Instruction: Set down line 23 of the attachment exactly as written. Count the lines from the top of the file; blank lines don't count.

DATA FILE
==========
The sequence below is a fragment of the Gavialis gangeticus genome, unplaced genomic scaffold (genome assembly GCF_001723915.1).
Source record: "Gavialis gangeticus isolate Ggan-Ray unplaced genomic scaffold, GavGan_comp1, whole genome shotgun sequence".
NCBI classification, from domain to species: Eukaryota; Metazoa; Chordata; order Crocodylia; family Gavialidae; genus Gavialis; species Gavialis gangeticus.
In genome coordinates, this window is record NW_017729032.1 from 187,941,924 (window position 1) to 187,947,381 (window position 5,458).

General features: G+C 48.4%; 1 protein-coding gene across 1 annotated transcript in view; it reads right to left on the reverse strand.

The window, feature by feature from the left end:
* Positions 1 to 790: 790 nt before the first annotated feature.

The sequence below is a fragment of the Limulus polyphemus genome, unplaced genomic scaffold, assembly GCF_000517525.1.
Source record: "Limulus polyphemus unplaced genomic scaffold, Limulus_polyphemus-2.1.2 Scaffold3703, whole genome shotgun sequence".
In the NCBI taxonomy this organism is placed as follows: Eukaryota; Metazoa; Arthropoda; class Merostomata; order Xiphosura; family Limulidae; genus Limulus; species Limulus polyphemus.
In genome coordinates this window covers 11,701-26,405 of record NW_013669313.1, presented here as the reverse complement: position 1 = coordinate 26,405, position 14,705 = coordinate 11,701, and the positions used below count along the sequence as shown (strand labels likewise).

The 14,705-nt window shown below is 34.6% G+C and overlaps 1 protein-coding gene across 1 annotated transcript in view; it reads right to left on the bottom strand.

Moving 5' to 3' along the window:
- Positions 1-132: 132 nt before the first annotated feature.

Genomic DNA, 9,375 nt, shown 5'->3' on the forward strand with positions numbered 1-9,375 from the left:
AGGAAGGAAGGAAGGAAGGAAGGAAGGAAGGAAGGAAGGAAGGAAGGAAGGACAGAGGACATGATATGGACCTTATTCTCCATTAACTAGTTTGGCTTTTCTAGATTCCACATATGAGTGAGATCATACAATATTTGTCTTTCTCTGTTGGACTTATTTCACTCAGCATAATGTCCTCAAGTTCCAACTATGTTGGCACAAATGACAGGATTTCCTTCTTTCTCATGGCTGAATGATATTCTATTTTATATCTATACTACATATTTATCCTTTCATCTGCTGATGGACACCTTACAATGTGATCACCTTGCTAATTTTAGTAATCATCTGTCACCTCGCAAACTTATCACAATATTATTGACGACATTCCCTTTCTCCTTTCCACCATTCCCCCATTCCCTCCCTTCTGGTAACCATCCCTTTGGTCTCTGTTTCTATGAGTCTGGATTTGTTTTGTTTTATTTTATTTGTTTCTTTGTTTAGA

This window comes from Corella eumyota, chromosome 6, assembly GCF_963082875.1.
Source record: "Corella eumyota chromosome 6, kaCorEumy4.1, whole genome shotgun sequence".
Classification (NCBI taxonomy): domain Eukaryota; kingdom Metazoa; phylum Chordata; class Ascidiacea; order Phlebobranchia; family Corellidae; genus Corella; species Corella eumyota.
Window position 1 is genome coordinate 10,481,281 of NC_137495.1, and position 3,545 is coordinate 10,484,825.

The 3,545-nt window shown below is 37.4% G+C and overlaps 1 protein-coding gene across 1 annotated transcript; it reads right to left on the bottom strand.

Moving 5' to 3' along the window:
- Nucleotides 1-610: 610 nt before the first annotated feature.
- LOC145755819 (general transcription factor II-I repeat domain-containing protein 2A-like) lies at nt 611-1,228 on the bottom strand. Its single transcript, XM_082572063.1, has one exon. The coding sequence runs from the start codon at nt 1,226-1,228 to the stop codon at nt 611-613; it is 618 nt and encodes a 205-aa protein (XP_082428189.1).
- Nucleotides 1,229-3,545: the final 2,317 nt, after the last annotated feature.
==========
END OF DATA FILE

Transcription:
- Nucleotides 1-610: 610 nt before the first annotated feature.